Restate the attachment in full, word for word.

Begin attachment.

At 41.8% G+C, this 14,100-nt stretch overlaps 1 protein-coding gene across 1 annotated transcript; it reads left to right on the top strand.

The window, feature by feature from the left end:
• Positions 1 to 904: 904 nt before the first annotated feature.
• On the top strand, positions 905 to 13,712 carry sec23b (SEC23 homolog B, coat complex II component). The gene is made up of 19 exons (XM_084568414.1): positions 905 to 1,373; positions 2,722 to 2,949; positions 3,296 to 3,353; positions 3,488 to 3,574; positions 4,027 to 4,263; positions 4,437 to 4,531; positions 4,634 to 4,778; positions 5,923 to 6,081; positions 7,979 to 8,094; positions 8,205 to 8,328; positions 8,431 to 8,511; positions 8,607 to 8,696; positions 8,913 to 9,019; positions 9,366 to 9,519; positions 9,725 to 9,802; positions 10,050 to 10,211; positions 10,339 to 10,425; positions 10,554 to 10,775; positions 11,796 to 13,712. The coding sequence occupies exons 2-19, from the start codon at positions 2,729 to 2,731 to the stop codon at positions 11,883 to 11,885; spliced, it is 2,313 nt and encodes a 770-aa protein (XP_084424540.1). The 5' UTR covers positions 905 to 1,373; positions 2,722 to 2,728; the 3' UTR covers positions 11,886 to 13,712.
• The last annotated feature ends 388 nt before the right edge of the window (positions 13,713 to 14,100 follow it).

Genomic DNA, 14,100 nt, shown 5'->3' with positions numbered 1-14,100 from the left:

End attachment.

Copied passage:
At 41.8% G+C, this 14,100-nt stretch overlaps 1 protein-coding gene across 1 annotated transcript; it reads left to right on the top strand.

The window, feature by feature from the left end:
• Positions 1 to 904: 904 nt before the first annotated feature.
• On the top strand, positions 905 to 13,712 carry sec23b (SEC23 homolog B, coat complex II component). The gene is made up of 19 exons (XM_084568414.1): positions 905 to 1,373; positions 2,722 to 2,949; positions 3,296 to 3,353; positions 3,488 to 3,574; positions 4,027 to 4,263; positions 4,437 to 4,531; positions 4,634 to 4,778; positions 5,923 to 6,081; positions 7,979 to 8,094; positions 8,205 to 8,328; positions 8,431 to 8,511; positions 8,607 to 8,696; positions 8,913 to 9,019; positions 9,366 to 9,519; positions 9,725 to 9,802; positions 10,050 to 10,211; positions 10,339 to 10,425; positions 10,554 to 10,775; positions 11,796 to 13,712. The coding sequence occupies exons 2-19, from the start codon at positions 2,729 to 2,731 to the stop codon at positions 11,883 to 11,885; spliced, it is 2,313 nt and encodes a 770-aa protein (XP_084424540.1). The 5' UTR covers positions 905 to 1,373; positions 2,722 to 2,728; the 3' UTR covers positions 11,886 to 13,712.
• The last annotated feature ends 388 nt before the right edge of the window (positions 13,713 to 14,100 follow it).

Genomic DNA, 14,100 nt, shown 5'->3' with positions numbered 1-14,100 from the left: